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Question

Who is Philippians 3:19 referring to when it says, “Whose god is their belly”?

whose god is their belly
Answer


Our stomachs are insatiable. They can be filled temporarily, but the reality is, no matter what or how much we eat, we are sure to hunger again. For the believer, God satisfies spiritual hunger, but for the person “whose god is their belly,” true satisfaction will never come.

In Philippians 3:18–19, Paul describes “the enemies of the cross of Christ” as those “whose end is destruction, whose god is their belly, and whose glory is in their shame—who set their mind on earthly things” (NKJV). These people whose god is their belly seek to fill their own appetites with earthly things and without God. They serve themselves and their fleshly lusts, and their end is destruction. In contrast, believers are citizens of heaven (verse 20), walking in the ways of God and trusting in the only One who can truly satisfy.

False teachers, whose god is their belly, live according to the flesh and pursue physical satisfaction. Unconcerned with spiritual growth, they eagerly take advantage of believers in order to fill their own stomachs. They glut themselves at the expense of God’s people. Self-denial is not in their vocabulary.

Paul urges believers to follow his example instead (Philippians 3:17), as he is committed to “press toward the goal for the prize of the upward call of God in Christ Jesus” (verse 14). Believers are not to be deceived by false teachers (Ephesians 5:6; Colossians 2:8). Jesus warned His followers that many would come in His name to deceive (Matthew 24:5).

Instead of following and teaching what God says, false teachers whose god is their belly believe and teach what they desire, what their audience wants to hear, or what gains popularity. They are not mistaken teachers with good intentions; they willingly deceive their hearers. They use godliness and faith as a means of financial gain (1 Timothy 6:5). They “are not serving our Lord Christ, but their own appetites. By smooth talk and flattery they deceive the minds of naive people” (Romans 16:18).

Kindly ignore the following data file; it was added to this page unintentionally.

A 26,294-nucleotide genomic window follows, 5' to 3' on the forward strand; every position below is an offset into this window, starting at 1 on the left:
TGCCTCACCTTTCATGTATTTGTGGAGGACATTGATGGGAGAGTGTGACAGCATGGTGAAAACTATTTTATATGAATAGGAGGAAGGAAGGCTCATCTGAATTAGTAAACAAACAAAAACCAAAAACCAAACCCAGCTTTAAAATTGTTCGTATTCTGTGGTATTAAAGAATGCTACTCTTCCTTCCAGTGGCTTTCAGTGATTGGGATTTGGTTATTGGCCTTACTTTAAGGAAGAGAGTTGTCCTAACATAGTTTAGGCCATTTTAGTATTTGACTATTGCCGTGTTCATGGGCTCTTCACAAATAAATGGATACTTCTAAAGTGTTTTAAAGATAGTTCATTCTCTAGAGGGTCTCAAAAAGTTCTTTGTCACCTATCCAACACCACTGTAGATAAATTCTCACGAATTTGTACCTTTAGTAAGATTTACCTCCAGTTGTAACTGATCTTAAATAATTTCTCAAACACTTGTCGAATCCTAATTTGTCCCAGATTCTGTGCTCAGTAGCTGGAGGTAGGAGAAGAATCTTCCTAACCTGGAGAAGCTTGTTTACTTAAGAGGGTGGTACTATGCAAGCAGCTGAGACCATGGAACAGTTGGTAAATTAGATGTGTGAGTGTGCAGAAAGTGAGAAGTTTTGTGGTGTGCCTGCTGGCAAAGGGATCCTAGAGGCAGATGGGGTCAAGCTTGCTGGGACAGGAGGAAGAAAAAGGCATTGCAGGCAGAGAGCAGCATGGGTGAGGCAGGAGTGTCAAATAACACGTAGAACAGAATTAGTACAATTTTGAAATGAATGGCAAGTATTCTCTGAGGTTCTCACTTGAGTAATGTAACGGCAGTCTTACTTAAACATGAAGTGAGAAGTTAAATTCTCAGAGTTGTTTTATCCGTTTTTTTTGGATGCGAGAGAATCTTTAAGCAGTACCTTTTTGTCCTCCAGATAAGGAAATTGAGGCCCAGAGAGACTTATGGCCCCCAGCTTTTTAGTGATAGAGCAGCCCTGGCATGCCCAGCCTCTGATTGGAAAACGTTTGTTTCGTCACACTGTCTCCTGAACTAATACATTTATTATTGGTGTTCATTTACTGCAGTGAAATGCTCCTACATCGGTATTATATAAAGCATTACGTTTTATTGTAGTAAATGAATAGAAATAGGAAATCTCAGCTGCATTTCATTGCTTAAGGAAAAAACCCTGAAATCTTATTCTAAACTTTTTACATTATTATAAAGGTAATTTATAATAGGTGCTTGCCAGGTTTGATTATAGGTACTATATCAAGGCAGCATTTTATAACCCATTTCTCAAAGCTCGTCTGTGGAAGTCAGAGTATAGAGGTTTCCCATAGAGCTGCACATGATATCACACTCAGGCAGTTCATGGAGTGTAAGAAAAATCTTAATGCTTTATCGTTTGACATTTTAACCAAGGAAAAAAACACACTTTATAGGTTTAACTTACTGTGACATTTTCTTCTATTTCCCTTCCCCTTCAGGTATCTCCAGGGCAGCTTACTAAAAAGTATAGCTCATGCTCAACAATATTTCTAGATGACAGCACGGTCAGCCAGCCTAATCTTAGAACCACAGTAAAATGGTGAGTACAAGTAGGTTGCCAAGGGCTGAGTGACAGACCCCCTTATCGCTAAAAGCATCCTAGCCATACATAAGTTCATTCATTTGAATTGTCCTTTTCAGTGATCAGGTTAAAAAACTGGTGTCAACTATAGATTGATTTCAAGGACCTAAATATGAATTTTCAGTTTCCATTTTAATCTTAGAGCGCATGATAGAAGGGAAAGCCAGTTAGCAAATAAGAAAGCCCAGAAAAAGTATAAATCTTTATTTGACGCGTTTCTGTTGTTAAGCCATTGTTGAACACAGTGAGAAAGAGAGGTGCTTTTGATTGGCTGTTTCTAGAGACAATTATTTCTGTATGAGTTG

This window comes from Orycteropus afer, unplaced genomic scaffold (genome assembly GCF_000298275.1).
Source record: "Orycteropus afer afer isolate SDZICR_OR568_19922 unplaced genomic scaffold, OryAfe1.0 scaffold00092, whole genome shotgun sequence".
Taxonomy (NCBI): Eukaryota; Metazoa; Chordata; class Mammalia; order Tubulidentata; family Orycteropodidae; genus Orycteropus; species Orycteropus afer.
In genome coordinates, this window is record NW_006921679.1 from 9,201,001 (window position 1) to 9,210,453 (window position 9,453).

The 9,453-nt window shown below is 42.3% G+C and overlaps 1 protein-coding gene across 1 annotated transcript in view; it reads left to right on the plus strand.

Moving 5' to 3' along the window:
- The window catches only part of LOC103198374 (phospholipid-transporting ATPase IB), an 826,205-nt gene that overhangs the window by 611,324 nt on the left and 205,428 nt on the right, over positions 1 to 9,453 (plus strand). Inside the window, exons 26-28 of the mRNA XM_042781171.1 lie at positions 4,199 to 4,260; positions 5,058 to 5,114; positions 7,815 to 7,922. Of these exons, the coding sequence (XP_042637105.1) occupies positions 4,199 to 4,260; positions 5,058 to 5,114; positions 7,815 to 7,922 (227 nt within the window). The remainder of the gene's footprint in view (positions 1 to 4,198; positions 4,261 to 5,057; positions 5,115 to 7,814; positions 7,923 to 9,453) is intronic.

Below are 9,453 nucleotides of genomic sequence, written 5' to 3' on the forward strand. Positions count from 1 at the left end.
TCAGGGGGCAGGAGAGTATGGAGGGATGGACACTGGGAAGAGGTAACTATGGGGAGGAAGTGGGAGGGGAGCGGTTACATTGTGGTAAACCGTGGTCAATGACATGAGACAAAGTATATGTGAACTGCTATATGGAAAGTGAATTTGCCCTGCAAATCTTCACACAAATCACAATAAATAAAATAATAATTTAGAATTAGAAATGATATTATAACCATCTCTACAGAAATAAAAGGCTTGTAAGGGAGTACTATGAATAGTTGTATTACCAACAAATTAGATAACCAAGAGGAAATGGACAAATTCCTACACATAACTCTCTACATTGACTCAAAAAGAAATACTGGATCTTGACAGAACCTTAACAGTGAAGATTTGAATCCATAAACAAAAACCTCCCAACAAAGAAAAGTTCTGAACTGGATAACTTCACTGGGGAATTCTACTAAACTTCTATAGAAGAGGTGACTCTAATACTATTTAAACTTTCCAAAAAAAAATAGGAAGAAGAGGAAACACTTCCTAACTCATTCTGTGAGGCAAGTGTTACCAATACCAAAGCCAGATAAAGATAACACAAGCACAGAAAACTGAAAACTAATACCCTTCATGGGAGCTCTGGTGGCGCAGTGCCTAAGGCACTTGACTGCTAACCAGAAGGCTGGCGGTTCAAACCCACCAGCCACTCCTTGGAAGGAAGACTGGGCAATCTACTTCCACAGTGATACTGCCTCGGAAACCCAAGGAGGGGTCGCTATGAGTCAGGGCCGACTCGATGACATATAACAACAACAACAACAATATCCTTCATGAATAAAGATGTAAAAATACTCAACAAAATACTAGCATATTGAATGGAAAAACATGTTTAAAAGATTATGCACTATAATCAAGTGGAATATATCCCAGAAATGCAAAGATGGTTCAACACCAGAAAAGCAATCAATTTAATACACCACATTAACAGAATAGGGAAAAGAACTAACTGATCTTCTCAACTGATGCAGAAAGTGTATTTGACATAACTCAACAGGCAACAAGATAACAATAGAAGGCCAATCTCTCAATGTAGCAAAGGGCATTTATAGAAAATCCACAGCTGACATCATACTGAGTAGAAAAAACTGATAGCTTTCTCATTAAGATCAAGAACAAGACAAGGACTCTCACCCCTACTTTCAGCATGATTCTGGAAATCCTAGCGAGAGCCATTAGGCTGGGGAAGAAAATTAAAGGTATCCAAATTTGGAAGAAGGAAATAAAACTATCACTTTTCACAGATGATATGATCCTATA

Enemies of the cross, whose god is their belly, make a stand against God and Christ’s loving sacrifice. The cross is of supreme importance (Galatians 6:14), and there is no neutrality in response to the cross. In sorrow, Paul describes the destiny of these enemies of the cross. “Even weeping,” Paul warns that the end of these people is destruction (Philippians 3:18).

Believers are called to a life of self-denial to follow Christ: “Whoever wants to be my disciple must deny themselves and take up their cross and follow me. For whoever wants to save their life will lose it, but whoever loses their life for me and for the gospel will save it” (Mark 8:34–35). A person whose god is their belly is not living for Christ but for self.

Believers are also called to live for more than just this temporary reality on earth. The enemies of the cross have “set their mind on earthly things” (Philippians 3:19). Those whose god is their belly are focused only on what is here and now and gratifying to the flesh. Believers are called to remember that their citizenship is in heaven (Philippians 3:20). Our heavenly identity changes our perspective in life’s difficulties and fuels the way we live. God’s Word tells us to “put to death, therefore, whatever belongs to your earthly nature: sexual immorality, impurity, lust, evil desires and greed, which is idolatry” (Colossians 3:5; cf. Romans 8:13). One day, “the Savior, the Lord Jesus Christ, . . . will transform our lowly body that it may be conformed to His glorious body” (Philippians 3:20–21). The believer’s body, including the belly, will one day be transformed and fit for glory.

What a person believes is reflected in the way he lives. As Jesus said, “A tree is recognized by its fruit” (Matthew 12:33). Unlike those whose god is their belly, a true child of God displays the fruit of the Spirit (Galatians 5:22–23). True believers set their minds on heavenly things and live for the Lord. Their desires and priorities are in their proper place. As citizens of heaven, we remember that only God can fully satisfy. We know the One True God, and He is not our belly.

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Who is Philippians 3:19 referring to when it says, “Whose god is their belly”?
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This page last updated: March 21, 2022